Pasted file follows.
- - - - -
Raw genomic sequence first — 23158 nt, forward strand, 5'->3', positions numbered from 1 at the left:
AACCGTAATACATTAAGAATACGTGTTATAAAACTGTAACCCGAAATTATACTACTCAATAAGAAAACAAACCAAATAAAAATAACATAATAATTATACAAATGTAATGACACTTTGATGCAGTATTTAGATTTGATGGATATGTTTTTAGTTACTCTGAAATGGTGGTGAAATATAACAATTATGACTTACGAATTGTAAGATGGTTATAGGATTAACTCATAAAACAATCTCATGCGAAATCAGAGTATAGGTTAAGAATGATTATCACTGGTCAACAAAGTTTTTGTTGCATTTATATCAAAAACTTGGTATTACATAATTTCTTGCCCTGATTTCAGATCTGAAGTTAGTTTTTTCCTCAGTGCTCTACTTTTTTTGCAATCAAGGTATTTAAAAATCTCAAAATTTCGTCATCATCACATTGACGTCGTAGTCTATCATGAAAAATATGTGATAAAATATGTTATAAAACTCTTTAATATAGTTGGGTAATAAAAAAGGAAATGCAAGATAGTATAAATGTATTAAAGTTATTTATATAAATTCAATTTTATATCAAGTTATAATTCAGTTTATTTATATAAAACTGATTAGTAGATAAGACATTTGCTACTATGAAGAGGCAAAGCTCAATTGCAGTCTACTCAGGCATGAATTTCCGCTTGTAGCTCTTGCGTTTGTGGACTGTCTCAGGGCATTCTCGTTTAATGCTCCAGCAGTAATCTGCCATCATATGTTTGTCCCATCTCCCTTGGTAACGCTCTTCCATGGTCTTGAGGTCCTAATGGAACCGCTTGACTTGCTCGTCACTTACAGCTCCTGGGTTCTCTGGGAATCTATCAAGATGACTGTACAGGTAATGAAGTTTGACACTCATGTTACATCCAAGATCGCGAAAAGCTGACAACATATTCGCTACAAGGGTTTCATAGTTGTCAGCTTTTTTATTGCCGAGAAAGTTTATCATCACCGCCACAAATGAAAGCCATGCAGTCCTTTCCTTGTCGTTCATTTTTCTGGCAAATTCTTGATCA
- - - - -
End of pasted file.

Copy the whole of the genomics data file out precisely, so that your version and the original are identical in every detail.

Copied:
Raw genomic sequence first — 23158 nt, forward strand, 5'->3', positions numbered from 1 at the left:
AACCGTAATACATTAAGAATACGTGTTATAAAACTGTAACCCGAAATTATACTACTCAATAAGAAAACAAACCAAATAAAAATAACATAATAATTATACAAATGTAATGACACTTTGATGCAGTATTTAGATTTGATGGATATGTTTTTAGTTACTCTGAAATGGTGGTGAAATATAACAATTATGACTTACGAATTGTAAGATGGTTATAGGATTAACTCATAAAACAATCTCATGCGAAATCAGAGTATAGGTTAAGAATGATTATCACTGGTCAACAAAGTTTTTGTTGCATTTATATCAAAAACTTGGTATTACATAATTTCTTGCCCTGATTTCAGATCTGAAGTTAGTTTTTTCCTCAGTGCTCTACTTTTTTTGCAATCAAGGTATTTAAAAATCTCAAAATTTCGTCATCATCACATTGACGTCGTAGTCTATCATGAAAAATATGTGATAAAATATGTTATAAAACTCTTTAATATAGTTGGGTAATAAAAAAGGAAATGCAAGATAGTATAAATGTATTAAAGTTATTTATATAAATTCAATTTTATATCAAGTTATAATTCAGTTTATTTATATAAAACTGATTAGTAGATAAGACATTTGCTACTATGAAGAGGCAAAGCTCAATTGCAGTCTACTCAGGCATGAATTTCCGCTTGTAGCTCTTGCGTTTGTGGACTGTCTCAGGGCATTCTCGTTTAATGCTCCAGCAGTAATCTGCCATCATATGTTTGTCCCATCTCCCTTGGTAACGCTCTTCCATGGTCTTGAGGTCCTAATGGAACCGCTTGACTTGCTCGTCACTTACAGCTCCTGGGTTCTCTGGGAATCTATCAAGATGACTGTACAGGTAATGAAGTTTGACACTCATGTTACATCCAAGATCGCGAAAAGCTGACAACATATTCGCTACAAGGGTTTCATAGTTGTCAGCTTTTTTATTGCCGAGAAAGTTTATCATCACCGCCACAAATGAAAGCCATGCAGTCCTTTCCTTGTCGTTCATTTTTCTGGCAAATTCTTGATCA